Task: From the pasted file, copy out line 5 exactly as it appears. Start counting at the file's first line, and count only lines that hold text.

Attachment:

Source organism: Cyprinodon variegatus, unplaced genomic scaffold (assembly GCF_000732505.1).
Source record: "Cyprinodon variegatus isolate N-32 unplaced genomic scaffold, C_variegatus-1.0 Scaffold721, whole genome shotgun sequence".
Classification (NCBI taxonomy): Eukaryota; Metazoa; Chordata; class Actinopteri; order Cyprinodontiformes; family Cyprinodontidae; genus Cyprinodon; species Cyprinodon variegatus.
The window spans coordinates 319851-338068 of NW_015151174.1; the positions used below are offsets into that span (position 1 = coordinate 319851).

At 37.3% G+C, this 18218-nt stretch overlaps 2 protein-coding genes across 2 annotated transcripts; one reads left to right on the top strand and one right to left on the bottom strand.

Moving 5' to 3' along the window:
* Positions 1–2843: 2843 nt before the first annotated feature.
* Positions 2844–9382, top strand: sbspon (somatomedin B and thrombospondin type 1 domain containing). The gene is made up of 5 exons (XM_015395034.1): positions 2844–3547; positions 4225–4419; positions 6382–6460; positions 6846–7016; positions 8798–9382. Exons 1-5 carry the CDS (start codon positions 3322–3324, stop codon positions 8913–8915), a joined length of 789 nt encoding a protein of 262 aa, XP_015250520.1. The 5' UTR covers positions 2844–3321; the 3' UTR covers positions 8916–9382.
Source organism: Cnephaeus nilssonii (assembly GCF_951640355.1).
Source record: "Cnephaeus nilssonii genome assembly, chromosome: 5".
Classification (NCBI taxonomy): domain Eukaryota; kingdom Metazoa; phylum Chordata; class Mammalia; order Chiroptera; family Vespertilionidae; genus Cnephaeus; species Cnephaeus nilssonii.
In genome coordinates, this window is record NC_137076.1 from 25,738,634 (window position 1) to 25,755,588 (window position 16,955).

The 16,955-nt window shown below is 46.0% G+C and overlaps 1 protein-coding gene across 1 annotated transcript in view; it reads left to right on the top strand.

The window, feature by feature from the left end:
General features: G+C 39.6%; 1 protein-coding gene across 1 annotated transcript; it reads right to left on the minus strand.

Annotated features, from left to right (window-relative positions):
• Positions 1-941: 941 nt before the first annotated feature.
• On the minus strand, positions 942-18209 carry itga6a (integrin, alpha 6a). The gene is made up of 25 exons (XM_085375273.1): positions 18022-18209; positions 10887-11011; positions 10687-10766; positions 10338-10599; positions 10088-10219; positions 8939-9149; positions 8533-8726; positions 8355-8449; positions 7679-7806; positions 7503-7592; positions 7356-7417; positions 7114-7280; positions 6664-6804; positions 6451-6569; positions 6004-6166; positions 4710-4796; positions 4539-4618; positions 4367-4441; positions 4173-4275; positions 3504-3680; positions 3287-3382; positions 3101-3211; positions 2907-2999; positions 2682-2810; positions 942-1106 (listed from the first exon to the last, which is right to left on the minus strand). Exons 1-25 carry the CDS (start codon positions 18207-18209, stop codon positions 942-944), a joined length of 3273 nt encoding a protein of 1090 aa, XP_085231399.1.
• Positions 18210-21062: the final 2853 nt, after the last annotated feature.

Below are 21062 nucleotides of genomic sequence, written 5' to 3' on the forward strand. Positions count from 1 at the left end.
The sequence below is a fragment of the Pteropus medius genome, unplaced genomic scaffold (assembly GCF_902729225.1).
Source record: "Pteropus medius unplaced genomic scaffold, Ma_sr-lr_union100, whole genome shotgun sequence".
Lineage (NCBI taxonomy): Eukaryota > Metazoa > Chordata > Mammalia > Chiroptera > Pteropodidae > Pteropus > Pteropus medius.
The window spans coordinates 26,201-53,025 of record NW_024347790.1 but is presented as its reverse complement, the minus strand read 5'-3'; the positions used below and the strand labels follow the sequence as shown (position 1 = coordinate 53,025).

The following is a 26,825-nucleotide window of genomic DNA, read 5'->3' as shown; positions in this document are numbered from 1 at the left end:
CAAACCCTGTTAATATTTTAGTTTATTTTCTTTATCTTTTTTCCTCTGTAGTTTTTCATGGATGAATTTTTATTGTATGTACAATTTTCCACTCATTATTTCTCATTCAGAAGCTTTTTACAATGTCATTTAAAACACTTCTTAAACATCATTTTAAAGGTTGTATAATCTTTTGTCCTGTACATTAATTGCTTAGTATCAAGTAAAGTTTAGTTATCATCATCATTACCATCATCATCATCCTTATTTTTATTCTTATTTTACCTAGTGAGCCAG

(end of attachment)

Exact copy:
At 37.3% G+C, this 18218-nt stretch overlaps 2 protein-coding genes across 2 annotated transcripts; one reads left to right on the top strand and one right to left on the bottom strand.